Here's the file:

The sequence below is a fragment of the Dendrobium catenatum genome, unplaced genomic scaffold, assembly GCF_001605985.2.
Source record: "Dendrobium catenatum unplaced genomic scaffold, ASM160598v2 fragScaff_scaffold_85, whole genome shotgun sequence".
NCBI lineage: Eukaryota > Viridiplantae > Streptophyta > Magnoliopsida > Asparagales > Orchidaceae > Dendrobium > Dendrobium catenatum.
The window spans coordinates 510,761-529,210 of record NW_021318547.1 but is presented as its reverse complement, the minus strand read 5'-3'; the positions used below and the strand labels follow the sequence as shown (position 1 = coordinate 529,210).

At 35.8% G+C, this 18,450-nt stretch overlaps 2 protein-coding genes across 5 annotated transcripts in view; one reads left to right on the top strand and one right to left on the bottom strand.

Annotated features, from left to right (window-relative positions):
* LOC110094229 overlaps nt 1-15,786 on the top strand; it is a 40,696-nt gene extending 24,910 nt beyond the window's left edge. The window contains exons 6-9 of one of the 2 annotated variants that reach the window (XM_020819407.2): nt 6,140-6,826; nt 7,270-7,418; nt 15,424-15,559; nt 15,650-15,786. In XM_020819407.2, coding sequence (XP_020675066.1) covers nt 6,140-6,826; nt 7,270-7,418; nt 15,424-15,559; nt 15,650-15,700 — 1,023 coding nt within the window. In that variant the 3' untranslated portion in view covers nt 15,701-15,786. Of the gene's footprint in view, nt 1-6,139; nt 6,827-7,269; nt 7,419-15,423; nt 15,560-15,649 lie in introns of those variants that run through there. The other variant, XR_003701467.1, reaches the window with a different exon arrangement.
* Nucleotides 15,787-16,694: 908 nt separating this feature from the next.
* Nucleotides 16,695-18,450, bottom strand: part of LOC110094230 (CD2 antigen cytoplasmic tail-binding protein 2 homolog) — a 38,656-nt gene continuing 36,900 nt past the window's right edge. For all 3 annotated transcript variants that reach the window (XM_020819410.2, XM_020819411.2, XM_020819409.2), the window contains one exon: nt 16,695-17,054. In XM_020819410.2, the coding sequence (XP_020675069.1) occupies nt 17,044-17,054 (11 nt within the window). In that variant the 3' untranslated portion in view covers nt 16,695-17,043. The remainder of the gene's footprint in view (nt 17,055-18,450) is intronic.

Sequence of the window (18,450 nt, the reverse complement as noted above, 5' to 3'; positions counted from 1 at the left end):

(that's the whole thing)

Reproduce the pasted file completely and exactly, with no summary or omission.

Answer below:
The sequence below is a fragment of the Dendrobium catenatum genome, unplaced genomic scaffold, assembly GCF_001605985.2.
Source record: "Dendrobium catenatum unplaced genomic scaffold, ASM160598v2 fragScaff_scaffold_85, whole genome shotgun sequence".
NCBI lineage: Eukaryota > Viridiplantae > Streptophyta > Magnoliopsida > Asparagales > Orchidaceae > Dendrobium > Dendrobium catenatum.
The window spans coordinates 510,761-529,210 of record NW_021318547.1 but is presented as its reverse complement, the minus strand read 5'-3'; the positions used below and the strand labels follow the sequence as shown (position 1 = coordinate 529,210).

At 35.8% G+C, this 18,450-nt stretch overlaps 2 protein-coding genes across 5 annotated transcripts in view; one reads left to right on the top strand and one right to left on the bottom strand.

Annotated features, from left to right (window-relative positions):
* LOC110094229 overlaps nt 1-15,786 on the top strand; it is a 40,696-nt gene extending 24,910 nt beyond the window's left edge. The window contains exons 6-9 of one of the 2 annotated variants that reach the window (XM_020819407.2): nt 6,140-6,826; nt 7,270-7,418; nt 15,424-15,559; nt 15,650-15,786. In XM_020819407.2, coding sequence (XP_020675066.1) covers nt 6,140-6,826; nt 7,270-7,418; nt 15,424-15,559; nt 15,650-15,700 — 1,023 coding nt within the window. In that variant the 3' untranslated portion in view covers nt 15,701-15,786. Of the gene's footprint in view, nt 1-6,139; nt 6,827-7,269; nt 7,419-15,423; nt 15,560-15,649 lie in introns of those variants that run through there. The other variant, XR_003701467.1, reaches the window with a different exon arrangement.
* Nucleotides 15,787-16,694: 908 nt separating this feature from the next.
* Nucleotides 16,695-18,450, bottom strand: part of LOC110094230 (CD2 antigen cytoplasmic tail-binding protein 2 homolog) — a 38,656-nt gene continuing 36,900 nt past the window's right edge. For all 3 annotated transcript variants that reach the window (XM_020819410.2, XM_020819411.2, XM_020819409.2), the window contains one exon: nt 16,695-17,054. In XM_020819410.2, the coding sequence (XP_020675069.1) occupies nt 17,044-17,054 (11 nt within the window). In that variant the 3' untranslated portion in view covers nt 16,695-17,043. The remainder of the gene's footprint in view (nt 17,055-18,450) is intronic.

Sequence of the window (18,450 nt, the reverse complement as noted above, 5' to 3'; positions counted from 1 at the left end):